The crippling traffic situation costs the Greater Jakarta Area nearly US$5 billion a year in lost productivity, environmental degradation and fuel inefficiency, according to data from the Indonesian Transportation Ministry.
The government has been trying to combat Jakarta’s notorious traffic by introducing new bus routes, increasing the frequency of trains connecting the capital and its suburbs and even unveiling a new MRT system.
A light rail transit system which will connect the city centre to the nearby towns of Bekasi and Cibubur is also in the works.
"UNSAFE AND UNPLEASANT" PEDESTRIAN EXPERIENCE
Despite these initiatives, people are unlikely to switch to public transportation unless the challenges faced by pedestrians are addressed, said transportation analyst Ahmad Safrudin.
The expert pointed to data from Jakarta’s public works agency which shows that only 500km of Jakarta’s 7000km roads have pavements for pedestrians, while those that do are often poorly maintained, encroached by vendors and used as illegal parking spaces.
“It is unsafe and unpleasant,” Mr Safrudin told CNA of what it’s like to walk in Jakarta. “Because of the lack of infrastructure for pedestrians, the low quality of the pavements, the risk of being hit by a motorcycle which encroaches the footpaths, people still prefer to use personal transportation.”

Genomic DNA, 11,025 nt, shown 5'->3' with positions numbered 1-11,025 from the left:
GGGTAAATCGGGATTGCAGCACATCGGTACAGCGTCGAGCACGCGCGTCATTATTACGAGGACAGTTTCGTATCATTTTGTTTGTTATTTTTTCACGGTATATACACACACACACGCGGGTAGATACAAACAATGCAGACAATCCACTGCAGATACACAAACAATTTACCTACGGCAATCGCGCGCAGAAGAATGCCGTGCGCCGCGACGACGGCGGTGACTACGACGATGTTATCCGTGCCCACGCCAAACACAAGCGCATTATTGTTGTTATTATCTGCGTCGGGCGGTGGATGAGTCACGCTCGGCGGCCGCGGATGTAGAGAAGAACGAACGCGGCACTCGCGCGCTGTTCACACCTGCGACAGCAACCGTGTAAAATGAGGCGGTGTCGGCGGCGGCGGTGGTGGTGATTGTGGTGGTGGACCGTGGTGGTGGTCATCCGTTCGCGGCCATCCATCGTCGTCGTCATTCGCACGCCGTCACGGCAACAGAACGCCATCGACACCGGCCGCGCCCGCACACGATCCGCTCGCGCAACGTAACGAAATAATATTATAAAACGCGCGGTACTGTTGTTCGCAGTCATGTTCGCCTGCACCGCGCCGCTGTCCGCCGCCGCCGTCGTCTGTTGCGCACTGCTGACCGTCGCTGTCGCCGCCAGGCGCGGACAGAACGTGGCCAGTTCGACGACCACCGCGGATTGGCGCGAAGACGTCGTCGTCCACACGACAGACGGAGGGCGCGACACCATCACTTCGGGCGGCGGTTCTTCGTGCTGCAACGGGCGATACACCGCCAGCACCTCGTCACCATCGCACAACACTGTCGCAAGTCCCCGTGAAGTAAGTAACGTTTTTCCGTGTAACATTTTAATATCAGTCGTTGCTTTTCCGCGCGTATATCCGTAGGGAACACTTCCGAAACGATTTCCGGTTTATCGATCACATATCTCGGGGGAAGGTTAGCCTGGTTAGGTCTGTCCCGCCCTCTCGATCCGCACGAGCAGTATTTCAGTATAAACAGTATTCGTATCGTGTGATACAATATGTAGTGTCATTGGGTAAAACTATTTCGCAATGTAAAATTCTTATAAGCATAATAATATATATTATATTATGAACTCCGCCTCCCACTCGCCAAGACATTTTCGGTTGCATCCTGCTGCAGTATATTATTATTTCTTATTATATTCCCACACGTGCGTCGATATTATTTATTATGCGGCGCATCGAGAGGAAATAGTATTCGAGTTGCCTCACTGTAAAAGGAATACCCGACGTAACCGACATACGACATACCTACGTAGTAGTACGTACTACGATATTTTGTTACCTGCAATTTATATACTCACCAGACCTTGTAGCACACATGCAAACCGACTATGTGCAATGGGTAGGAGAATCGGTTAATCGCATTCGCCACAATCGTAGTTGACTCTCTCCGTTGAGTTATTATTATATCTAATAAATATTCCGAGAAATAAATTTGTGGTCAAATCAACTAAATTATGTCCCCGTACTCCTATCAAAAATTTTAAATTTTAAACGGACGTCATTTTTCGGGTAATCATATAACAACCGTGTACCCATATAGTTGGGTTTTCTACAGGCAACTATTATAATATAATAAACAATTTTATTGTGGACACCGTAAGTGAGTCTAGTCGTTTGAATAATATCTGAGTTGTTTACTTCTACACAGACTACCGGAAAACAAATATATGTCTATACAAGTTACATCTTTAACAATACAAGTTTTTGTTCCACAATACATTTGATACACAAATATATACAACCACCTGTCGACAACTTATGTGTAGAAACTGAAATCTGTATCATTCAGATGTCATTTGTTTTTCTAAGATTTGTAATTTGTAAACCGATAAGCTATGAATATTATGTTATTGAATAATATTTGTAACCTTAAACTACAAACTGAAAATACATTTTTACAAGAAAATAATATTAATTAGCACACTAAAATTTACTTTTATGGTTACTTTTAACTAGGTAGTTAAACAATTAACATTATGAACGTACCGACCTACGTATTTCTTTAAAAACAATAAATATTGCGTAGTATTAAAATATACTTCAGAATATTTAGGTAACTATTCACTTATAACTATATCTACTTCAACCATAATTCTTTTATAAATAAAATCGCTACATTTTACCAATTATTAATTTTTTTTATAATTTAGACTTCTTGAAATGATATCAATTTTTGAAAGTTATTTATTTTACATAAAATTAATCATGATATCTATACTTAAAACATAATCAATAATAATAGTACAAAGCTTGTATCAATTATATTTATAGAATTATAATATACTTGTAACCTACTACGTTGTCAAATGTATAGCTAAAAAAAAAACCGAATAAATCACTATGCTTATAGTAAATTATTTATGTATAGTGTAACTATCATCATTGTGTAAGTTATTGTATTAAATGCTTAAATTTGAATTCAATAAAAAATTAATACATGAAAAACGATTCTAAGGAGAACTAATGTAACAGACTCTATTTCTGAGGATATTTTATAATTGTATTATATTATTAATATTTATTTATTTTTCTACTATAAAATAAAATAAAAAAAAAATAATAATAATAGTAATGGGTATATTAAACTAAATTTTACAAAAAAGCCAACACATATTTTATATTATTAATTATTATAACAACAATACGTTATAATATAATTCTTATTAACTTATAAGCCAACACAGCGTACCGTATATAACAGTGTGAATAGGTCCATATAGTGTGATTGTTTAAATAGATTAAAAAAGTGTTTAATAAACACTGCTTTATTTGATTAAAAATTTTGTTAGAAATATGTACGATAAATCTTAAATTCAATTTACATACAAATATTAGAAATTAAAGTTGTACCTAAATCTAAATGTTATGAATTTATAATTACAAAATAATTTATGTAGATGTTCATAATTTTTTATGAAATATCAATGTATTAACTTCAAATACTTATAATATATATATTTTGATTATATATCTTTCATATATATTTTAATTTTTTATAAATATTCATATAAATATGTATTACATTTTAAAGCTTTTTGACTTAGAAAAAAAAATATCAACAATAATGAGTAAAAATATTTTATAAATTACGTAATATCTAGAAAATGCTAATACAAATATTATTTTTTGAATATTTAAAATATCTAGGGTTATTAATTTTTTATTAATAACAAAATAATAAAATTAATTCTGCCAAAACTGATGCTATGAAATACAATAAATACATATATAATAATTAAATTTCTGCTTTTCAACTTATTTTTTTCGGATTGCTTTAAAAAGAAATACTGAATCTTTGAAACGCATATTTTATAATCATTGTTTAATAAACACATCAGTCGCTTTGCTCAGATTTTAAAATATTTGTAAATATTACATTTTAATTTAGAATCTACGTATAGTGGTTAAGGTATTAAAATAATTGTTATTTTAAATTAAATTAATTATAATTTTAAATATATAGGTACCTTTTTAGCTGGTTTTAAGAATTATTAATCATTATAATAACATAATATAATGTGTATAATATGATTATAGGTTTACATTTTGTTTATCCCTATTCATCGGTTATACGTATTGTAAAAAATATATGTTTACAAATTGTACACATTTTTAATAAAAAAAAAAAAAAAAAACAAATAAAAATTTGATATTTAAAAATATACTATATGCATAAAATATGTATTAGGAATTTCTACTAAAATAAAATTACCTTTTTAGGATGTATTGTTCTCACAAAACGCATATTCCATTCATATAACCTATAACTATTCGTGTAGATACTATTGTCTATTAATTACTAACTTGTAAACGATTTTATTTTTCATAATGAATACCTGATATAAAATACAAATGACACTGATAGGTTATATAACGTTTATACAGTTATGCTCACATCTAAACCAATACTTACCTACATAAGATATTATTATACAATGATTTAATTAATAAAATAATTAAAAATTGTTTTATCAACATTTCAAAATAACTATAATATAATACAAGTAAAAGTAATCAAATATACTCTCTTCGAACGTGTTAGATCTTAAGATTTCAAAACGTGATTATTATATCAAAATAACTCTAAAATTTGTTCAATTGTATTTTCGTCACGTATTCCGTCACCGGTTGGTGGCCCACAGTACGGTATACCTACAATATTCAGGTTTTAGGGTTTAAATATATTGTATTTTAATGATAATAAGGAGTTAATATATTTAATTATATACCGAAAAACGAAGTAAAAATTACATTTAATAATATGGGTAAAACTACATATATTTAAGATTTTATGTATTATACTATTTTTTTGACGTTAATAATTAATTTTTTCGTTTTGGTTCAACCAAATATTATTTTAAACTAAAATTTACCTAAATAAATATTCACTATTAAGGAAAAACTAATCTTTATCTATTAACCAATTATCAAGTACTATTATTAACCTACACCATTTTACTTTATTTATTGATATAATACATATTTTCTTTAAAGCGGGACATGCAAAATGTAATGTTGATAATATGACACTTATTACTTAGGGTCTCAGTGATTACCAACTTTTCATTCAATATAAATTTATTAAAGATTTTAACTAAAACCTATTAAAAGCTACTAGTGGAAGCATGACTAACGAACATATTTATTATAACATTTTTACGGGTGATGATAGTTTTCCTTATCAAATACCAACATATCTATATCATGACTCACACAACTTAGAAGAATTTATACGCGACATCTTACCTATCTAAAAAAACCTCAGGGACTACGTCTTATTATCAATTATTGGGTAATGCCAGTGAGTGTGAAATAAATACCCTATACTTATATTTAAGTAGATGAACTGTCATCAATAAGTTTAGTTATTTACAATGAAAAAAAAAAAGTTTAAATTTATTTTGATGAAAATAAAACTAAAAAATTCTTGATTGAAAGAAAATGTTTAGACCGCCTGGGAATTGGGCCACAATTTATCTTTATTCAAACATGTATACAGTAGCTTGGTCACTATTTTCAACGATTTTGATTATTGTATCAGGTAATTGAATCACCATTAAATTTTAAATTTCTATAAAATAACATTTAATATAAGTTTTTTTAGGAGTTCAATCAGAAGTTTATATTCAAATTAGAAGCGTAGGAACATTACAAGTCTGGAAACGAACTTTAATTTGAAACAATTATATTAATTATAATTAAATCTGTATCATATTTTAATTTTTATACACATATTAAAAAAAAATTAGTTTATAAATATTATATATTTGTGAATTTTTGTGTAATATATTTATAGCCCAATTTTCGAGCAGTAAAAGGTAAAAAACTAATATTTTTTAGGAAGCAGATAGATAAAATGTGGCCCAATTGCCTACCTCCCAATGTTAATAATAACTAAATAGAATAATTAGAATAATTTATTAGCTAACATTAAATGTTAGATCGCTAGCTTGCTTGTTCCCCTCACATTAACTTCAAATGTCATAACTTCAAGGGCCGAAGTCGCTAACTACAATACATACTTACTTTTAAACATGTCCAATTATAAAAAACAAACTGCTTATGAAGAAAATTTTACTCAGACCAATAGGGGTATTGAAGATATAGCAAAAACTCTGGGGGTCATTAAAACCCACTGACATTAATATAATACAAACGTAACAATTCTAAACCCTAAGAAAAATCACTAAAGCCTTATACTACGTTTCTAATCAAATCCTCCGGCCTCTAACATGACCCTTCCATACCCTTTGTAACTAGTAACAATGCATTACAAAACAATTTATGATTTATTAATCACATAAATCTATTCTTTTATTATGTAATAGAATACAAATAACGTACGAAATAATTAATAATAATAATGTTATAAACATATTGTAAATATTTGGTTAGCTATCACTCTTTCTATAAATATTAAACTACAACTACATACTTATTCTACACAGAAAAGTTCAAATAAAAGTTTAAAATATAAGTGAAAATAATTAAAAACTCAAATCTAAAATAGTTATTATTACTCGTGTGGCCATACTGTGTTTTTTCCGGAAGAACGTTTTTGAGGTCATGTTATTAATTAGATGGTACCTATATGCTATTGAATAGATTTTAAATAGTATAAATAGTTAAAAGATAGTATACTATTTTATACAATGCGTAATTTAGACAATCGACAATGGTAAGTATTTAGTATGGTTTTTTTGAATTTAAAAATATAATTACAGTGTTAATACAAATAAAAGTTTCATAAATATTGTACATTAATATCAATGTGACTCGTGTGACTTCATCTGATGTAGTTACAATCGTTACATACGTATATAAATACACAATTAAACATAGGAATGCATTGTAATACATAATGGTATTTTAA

In 2011, Mr Safrudin, who walks and cycles to work, founded the Pedestrian Coalition along with a number of activists in response to what he perceived as the government’s low attention towards pedestrians’ safety and comfort as well as people’s habit of encroaching pavements.
“We use social media to shame motorists who ride on pavements and vendors who occupy pavements,” the coalition’s chairman Alfred Sitorus told CNA, adding that conditions are not very different in other cities across the country.
“We also use social media to get the local government’s attention towards dilapidated pavements and foot bridges as well as push them to act on those encroaching pavements.”
The coalition now has volunteers in all major cities in Indonesia who feed their social media accounts with photos and data.
“Sometimes we hit the streets and do awareness campaigns armed with picket signs telling vendors and motorcyclists to stop encroaching spaces meant for pedestrians. But more often than not, it is them who get angry at us even though they are the ones breaking the law,” Mr Sitorus said.